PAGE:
The owner determines the amount of profit that they wish to make. The owner needs enough internally generated information to have control of his profit. Most business owners do not even know that they can control their profit. Your accountant has done you no favors. They have beaten into the heads of business owners an accounting format in which profit is treated as a residual. Pull out your financial statements. They are arranged as follows: on the top line is revenues followed by the cost of goods sold. These numbers are subtracted and the result is your gross profit. Then you subtract overhead and what is left over is profit. Right? Wrong. This is tax accounting. This is the basis of the letter written to the CPA for the purposes of paying (or hopefully avoiding) taxes. This is not managerial accounting. If you use your tax accounting to compute your break even you will divide your fixed overhead by your gross profit percentage resulting in the company revenues needed to pay your bills. But we are not in business just to pay our bills. It is the owner’s job to generate a pre-determined profit and the owner’s job to determine how much. If you take what is left over, that is what you will get.
On your financial statement go to the space between gross profit and overhead. Insert the amount of profit that your Strategic Plan shows that you need to make. Now add that to your overhead and divide the result by your gross profit percentage. That is the sales volume required to really “break even.” Now you can develop a sales plan designed to “win the game” and not to merely “lose by a touchdown.” Unfortunately this is so backwards from what most people practice that they never are able to overcome the mistakes ingrained in them by their accountant.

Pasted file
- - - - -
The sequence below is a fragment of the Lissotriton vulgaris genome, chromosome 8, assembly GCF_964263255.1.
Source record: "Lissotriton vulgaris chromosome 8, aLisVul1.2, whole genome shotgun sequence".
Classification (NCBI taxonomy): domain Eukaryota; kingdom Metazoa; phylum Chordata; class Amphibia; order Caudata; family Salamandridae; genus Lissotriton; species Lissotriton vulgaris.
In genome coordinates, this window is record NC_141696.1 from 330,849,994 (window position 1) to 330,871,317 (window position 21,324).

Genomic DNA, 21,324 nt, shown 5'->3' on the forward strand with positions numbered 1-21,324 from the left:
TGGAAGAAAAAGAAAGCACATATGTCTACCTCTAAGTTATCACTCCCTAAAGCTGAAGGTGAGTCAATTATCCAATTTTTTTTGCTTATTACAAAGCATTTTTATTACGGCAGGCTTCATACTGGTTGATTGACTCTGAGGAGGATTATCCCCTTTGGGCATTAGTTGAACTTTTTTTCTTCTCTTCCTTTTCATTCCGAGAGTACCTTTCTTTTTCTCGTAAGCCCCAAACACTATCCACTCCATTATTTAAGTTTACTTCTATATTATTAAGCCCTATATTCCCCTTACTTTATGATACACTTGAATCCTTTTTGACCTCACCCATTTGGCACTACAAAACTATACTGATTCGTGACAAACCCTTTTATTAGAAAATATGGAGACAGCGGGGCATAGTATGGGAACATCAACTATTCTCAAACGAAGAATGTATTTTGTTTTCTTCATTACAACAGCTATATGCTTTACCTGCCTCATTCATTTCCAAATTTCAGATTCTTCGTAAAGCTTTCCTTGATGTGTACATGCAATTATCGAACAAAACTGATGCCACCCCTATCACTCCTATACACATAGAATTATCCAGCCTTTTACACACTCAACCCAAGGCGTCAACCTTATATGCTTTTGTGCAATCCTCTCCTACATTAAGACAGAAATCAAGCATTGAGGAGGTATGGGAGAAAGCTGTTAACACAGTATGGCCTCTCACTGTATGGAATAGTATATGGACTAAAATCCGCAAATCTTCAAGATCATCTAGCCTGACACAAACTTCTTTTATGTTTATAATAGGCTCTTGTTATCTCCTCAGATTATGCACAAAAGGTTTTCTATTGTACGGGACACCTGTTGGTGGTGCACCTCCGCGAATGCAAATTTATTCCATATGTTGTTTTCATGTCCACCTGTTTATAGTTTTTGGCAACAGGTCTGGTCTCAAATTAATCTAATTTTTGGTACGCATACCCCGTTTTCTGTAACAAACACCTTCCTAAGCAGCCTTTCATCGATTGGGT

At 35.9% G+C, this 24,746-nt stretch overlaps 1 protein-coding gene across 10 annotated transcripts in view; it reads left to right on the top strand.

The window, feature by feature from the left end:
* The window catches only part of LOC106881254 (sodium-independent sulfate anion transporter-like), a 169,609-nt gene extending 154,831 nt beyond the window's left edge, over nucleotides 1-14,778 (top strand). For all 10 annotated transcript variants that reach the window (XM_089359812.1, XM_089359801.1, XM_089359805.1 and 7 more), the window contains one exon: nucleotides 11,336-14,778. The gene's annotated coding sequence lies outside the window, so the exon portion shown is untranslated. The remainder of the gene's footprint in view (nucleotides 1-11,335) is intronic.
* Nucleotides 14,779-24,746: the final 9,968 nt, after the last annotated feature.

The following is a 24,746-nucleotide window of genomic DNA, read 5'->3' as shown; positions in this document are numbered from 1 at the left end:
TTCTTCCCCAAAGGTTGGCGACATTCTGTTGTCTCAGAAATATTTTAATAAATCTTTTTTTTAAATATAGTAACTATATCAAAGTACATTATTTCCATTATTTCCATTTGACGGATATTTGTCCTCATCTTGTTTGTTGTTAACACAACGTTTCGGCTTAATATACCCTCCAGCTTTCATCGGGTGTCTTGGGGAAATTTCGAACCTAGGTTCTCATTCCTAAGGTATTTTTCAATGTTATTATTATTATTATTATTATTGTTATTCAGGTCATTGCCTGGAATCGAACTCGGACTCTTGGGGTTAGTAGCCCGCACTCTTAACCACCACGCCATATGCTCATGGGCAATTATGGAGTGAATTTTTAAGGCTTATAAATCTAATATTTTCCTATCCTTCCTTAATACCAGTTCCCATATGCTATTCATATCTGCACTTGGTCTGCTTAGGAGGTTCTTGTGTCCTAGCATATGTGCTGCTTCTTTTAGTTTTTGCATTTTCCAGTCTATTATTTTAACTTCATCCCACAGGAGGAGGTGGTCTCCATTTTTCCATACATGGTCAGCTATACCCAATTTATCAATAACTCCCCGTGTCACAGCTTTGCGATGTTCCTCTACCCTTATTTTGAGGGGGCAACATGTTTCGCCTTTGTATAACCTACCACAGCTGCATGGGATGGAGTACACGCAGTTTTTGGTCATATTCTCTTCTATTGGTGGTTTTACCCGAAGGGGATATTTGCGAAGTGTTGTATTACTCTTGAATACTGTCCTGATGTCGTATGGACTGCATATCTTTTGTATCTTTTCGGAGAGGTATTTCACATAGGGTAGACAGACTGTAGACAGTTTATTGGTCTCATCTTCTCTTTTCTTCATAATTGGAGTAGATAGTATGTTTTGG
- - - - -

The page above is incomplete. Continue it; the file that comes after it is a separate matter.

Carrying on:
Making money is so simple that most people don’t understand it. If you want to make 10% profit, simply spend only 90 cents of every dollar that comes in. Anyone can figure that out. So why do so few people have a plan to do it? In producing a profit there are only two variables. First is the relationship between what you charge (price) and what it actually costs you to produce your product. Second is the relationship between overhead and gross revenues. You want to make money? Establish your plan to determine the required relationship between price and cost (gross profit), identify ALL of the variables that control this relationship, pick out the key ones and monitor the crap out of them. Then take out your desired net profit from the gross profit and establish the amount of overhead that the company can afford. Implement controls so that the overhead cannot exceed that level and you end up with your profit. Simple isn’t it? Unfortunately 99 out of every 100 small business owners spend virtually no time focusing upon making money because they are “too busy” (doing other people’s jobs). It is also overwhelming to them because their accountant and software have provided tools that are inadequate and overly complex. Those really making money are doing it despite these inadequacies and with a lot of luck. Reliance upon luck can be significantly reduced if the proper information is generated and USED.